What will the Unbreakable Kimmy Schmidt actor and author, 38, make of our existential questions?
What is the meaning of life?
I think it must be about finding connections with other human beings. Those very big or very small moments of feeling like we are all in this together.
What is the difference between right and wrong?
The difference is that you feel bad when you do the wrong thing, and you feel fine when you do the right thing. We all know what’s right and what’s wrong. We just convince ourselves otherwise, because people do what they want to do.
Where is your happy place?
Any meal with my family.
Nature or nurture?
Is it more important to be liked or respected?
I think respected. Respect suggests you’ve behaved in an honourable way.
If you could be remembered for one thing what would it be?
My amazing turkey posole stew, which is the only thing I can cook from memory, and I weirdly make it perfectly every single time.
Who or what is your greatest love?
When did you last lie?
Earlier this week at Trader Joe’s [an American supermarket]. I was stocking up on coffee and animal crackers, which I love, and the cashier asked me if I was a teacher. I found myself saying, “Yes.” I was tired, I think. Then I thought it would be weird if I corrected myself and said, “No.” I was already in too deep at that point. It was lies, it was all lies.
Does the supernatural exist?
It has to, right? No way it’s just people shopping at Rite Aid [an American pharmacy].
Are you fatalistic?
No. I think people can change and therefore influence their own futures.
What is your greatest fear?
That I’m going to leave home one morning somehow having forgotten to put on trousers.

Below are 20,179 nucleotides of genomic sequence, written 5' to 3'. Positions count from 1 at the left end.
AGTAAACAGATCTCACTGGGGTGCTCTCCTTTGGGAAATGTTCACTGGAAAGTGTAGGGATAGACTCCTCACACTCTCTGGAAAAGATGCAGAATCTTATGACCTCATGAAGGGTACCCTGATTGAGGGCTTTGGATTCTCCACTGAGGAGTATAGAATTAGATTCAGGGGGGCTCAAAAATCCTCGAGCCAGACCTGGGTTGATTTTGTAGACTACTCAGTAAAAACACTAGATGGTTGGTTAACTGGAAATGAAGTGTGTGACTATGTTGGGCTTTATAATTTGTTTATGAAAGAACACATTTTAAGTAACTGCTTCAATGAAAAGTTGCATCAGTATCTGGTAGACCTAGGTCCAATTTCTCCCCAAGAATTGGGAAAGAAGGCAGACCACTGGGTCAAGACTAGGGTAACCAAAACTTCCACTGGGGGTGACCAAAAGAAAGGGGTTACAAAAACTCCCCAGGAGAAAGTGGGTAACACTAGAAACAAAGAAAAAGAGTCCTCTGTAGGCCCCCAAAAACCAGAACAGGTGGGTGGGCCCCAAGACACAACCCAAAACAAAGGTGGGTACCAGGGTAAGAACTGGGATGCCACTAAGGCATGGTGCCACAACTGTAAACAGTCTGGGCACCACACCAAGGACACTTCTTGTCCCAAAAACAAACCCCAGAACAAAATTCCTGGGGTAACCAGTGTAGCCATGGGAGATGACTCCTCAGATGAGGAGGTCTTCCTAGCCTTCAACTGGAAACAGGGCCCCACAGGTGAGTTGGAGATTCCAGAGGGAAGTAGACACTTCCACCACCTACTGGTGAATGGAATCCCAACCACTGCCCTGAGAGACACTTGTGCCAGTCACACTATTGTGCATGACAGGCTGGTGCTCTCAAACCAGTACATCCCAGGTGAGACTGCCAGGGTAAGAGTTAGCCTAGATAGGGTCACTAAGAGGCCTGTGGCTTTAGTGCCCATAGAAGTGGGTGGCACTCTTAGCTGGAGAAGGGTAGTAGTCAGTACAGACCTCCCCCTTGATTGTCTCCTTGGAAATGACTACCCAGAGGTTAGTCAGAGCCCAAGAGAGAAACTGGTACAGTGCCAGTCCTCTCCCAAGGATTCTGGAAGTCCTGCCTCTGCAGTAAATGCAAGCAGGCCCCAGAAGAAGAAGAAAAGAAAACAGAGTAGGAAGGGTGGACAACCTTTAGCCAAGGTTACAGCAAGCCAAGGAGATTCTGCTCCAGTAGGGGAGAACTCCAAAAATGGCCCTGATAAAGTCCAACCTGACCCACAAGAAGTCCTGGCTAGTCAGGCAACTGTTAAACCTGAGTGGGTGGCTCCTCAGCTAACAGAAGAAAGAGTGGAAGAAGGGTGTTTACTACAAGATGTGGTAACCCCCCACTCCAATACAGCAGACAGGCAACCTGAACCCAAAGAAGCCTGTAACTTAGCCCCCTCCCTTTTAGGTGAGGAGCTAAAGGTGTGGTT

Animals or babies?
What talent do you yearn for?
I really wish I had a better brain for business. I would love to march into a room and say, “OK, here’s the business model.”
Do you like to be complimented?
I mean, yes.
Do you have a high pain threshold?
I always think that I do, but then I get an injection and start weeping uncontrollably.
What book do you recommend most to others?
Blue Nights by Joan Didion [a memoir about the death of Didion’s daughter, Quintana, in 2005]. That’s a tough one. It’s beautiful.
Which lesson has been the hardest to learn?
Some things just stink. It’s about moving through those stinky moments without collapsing. It’s OK to feel sad, or scared, or in pain. Those moments will pass. But they really stink when you’re in the middle of them.
What food sums up happiness?
I need to be perfectly clear on this one: [shouts] Ample Hills’ Ooey Gooey Butter Cake Ice Cream!
What have you never understood?
Various insurance policies.
What is the one thing you want to know before you die?
From where or from whom did I get this preternatural gift for making unbelievable turkey posole?
Are you scared of dying or what happens when you die?
Yes! I’m so terrified of both of those things.
Quinoa or Quavers?
Quinoa. I love it. I make an enormous pot of it every weekend and we eat it throughout the week. I’m so scared for when they find out it’s bad for you.
Ellie Kemper’s My Squirrel Days (£18.99, Hodder & Stoughton) is out now
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